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What's at stake?

Amidst a national movement by many Starbucks workers to unionize the retail chain, this would be the first in the Central Valley to follow the trend.

Fresno Starbucks workers fighting to unionize and labor advocates say they hope to start a wave of unionization among local Starbucks stores and beyond.

“This is going to be the start of a chain reaction in our area — or at least I hope it is,” Benjamin Takemoto, a shift supervisor at the Starbucks at 7010 N. Marks Ave., said during an inte​rview last week with The Fresno Bee/Fresnoland. Takemoto authored an open letter released Apr. 21 announcing the shop’s intent to unionize.

If their move is successful, the Marks and Herndon store would be the first unionized Starbucks in the Central Valley. A Starbucks store in Santa Cruz became the first in California to vote to unionize last Wednesday.

“It’s historical” that Fresno will be the fifth Starbucks store in California to vote on a union, following two stores in Santa Cruz and two in Southern California, Maria Rivera, regional manager of Workers United, told The Bee/Fresnoland last week.

Around two dozen Starbucks coffee shops in California have contacted Workers United asking for union representation as part of a growing movement across California and the nation.

The organizing effort comes asFresno-area Starbucks shops have had their fair share of challenges in recent months.

InNovember, a sword fight broke out at the Starbucks location on Herndon and Marks, sending one person to a local hospital for surgery. A number of Fresno Starbucks stores were closed on and off in late 2021 through early 2022 due to staffing issues and COVID-19.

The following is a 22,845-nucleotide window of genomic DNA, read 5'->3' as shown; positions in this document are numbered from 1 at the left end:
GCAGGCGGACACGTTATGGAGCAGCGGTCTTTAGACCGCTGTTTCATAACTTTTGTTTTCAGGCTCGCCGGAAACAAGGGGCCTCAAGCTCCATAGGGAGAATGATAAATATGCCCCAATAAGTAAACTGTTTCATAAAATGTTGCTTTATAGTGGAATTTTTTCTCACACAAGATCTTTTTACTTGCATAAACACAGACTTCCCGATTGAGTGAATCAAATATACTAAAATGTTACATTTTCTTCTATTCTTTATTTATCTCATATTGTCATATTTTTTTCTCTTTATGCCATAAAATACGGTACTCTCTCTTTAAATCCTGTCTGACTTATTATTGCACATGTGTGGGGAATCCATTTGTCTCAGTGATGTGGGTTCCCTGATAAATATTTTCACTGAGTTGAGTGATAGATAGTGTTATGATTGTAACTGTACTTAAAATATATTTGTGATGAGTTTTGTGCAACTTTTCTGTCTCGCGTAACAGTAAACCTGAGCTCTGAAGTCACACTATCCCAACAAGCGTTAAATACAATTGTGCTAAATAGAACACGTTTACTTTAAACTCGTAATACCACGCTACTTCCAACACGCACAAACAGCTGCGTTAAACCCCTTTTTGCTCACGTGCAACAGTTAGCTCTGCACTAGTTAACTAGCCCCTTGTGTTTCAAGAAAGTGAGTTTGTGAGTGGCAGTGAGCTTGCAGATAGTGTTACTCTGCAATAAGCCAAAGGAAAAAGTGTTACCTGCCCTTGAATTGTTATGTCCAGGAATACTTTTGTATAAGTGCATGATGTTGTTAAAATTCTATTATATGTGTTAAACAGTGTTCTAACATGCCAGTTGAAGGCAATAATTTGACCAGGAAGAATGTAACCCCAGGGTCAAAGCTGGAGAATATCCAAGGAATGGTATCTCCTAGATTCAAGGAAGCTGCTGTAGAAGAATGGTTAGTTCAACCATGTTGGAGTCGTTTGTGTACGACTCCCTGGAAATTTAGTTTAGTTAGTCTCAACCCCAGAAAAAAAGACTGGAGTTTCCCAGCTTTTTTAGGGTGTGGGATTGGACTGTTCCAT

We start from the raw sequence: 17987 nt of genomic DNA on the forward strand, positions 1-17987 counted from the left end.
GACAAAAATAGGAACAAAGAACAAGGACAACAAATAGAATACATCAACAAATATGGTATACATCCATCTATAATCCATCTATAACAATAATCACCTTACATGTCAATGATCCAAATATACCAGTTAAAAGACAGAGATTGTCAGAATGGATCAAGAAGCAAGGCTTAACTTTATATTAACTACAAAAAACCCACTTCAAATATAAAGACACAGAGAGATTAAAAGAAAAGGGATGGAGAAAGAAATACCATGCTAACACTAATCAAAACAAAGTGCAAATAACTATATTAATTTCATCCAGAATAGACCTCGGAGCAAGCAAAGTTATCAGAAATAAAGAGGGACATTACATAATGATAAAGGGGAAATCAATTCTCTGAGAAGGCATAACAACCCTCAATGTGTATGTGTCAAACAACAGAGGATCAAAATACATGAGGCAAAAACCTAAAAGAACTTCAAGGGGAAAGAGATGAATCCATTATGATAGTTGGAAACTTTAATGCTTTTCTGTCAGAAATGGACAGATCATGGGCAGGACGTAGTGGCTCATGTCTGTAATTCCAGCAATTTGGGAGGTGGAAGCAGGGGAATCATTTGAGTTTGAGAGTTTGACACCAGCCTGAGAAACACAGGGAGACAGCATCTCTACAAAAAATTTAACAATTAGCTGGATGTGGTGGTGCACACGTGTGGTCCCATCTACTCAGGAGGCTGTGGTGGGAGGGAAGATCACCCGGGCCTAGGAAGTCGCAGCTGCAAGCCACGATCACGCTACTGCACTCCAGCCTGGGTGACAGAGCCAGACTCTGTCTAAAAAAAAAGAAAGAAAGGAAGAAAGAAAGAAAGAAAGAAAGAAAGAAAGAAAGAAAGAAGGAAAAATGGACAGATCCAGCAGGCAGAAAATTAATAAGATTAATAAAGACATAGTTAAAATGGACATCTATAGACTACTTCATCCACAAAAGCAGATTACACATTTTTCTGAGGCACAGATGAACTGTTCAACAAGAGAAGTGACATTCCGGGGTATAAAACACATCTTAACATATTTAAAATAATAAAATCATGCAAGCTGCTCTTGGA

And in 2018, a transgender woman and Starbucks employee sued the company for discrimination and harassment, alleging the manager at the northwest Fresno store on Milburn and Herndon began to treat her negatively after she told him she was starting the process of transitioning.

Between 20 and 30 community members, students, and representatives from Fresno-Madera-Tulare-Kings Central Labor Council gathered on Thursday to support the Starbucks workers at the Marks and Herndon location who want to unionize. Takemoto said he hopes Thursday’s rally helped garner community support for the local baristas.

“We’re doing what we feel is right for us. We support you every day as best as we can by getting your daily coffee, your daily caffeine fix,” said Takemoto. “So we’d love for that support to be shown back to us.”

Ballots for the union vote will be mailed out at the end of the month, and a vote is expected to follow shortly after.

Starbucks customers, state labor voices echo support

In his two and a half years at the Herndon and Marks location and over eight years with the company, Takemoto said he has witnessed employees experiencing discrimination, unequal treatment, under-staffing and burnout.

A Starbucks spokesperson responded to Takemoto’s allegations in an email statement to The Bee/Fresnoland on Tuesday, saying the company, “strive(s) to create an inclusive, safe workplace environment that is aligned with our Mission and Values.”

Takemoto said he hopes a union would provide a “voice” for partners — the term Starbucks uses for its employees — as well as better pay andpersonal and professional development for staff.

Takemoto said that while there has been “quite a bit” of positive feedback from customers regarding the intent to unionize announcement, he received at least one “strongly worded letter” from a customer opposed to it.

Representatives for the state’s top labor organizations also shared their support for Fresno’s Starbucks workers.